Businesses could flee North East without improvements in rail network, warn leaders
Businesses could flee the North East if the government doesn’t deliver on infrastructure improvements, regional leaders have warned.
Representatives say areas such as Tyne and Wear, Northumberland and County Durham risk being ‘left behind’ while other upgrades, such as HS2, happen elsewhere.
But they added small investments could lead to big gains, especially compared to the cash lavished on flagship projects elsewhere in the country.
“We’ve got really clearly defined ambitions, which I think, in the grand scheme of things, are [achievable for] relatively small amounts of money,” said Martin Gannon, leader of Gateshead Council.
“Things like the East Coast Mainline and the Leamside Line, the economic benefits and the increased connectivity.
“Measure those against other schemes approved in other parts of the country – the improvement in the North East could be huge.”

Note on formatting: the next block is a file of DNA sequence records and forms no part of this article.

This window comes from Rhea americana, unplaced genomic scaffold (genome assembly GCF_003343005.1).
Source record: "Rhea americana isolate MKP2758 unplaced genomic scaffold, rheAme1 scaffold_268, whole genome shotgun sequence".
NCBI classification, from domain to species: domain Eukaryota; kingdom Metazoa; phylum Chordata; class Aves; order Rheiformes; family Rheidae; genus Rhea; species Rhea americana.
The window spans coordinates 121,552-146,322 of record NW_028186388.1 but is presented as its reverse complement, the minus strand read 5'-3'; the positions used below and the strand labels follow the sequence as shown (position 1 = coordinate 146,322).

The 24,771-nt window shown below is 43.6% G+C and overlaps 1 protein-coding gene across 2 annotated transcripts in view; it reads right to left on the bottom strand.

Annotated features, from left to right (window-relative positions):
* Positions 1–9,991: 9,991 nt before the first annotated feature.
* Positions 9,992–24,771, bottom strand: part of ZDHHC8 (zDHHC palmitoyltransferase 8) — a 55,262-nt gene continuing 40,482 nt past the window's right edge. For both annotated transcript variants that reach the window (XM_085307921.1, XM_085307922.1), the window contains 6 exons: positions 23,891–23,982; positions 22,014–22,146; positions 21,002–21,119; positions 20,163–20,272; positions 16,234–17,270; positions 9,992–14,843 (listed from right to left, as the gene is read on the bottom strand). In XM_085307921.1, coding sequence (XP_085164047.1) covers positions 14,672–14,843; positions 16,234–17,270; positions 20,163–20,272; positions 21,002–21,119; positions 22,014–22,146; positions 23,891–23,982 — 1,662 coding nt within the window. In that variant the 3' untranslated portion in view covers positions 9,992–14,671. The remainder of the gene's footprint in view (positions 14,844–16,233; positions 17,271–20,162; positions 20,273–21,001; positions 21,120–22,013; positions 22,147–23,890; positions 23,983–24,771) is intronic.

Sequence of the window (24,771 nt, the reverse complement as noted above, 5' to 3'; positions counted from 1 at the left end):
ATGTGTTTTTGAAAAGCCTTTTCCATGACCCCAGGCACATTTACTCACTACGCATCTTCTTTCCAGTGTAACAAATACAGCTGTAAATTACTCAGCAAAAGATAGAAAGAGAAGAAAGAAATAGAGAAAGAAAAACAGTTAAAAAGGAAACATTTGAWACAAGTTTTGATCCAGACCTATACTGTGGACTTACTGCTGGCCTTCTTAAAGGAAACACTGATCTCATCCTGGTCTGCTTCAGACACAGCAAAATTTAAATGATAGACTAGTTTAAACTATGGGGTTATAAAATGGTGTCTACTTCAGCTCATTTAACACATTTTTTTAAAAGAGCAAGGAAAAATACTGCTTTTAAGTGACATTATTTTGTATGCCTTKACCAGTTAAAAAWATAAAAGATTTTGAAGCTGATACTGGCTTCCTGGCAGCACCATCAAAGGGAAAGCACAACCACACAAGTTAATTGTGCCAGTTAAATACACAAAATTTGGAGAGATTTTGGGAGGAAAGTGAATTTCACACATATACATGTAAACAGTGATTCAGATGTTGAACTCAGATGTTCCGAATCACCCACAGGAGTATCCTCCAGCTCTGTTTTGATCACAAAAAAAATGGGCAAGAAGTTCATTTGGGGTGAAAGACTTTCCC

Coin Gannon was speaking at a meeting of the North East Joint Transport Committee on June 9, which was held remotely due to social distancing guidelines and broadcast via Youtube.
The panel used the meeting to approve its response to a government review of rail infrastructure in northern England and the Midlands.
Regional leaders have repeated calls for improvements to the East Coast Mainline, which they say are needed to allow it to link to the planned HS2 and Northern Powerhouse Rail (NPR) routes linking London with Birmingham and Manchester.
A draft letter to ministers warned businesses may flee the North East if its connections to the rest of the country are not addressed.
It said: “The degree of physical separation that already exists between the North East and the rest of the UK will be exaggerated, all the more so because of the contrasting significant improvements in the ease and speed of travelling between other parts of the North, the Midlands and London by high speed rail.
“Businesses may locate away from the North East in favour of places with better connections, and our communities will not only be unable to share in the economic benefits that HS2/NPR can bring, but the productivity gulf could widen as the benefits felt elsewhere begin to take effect.”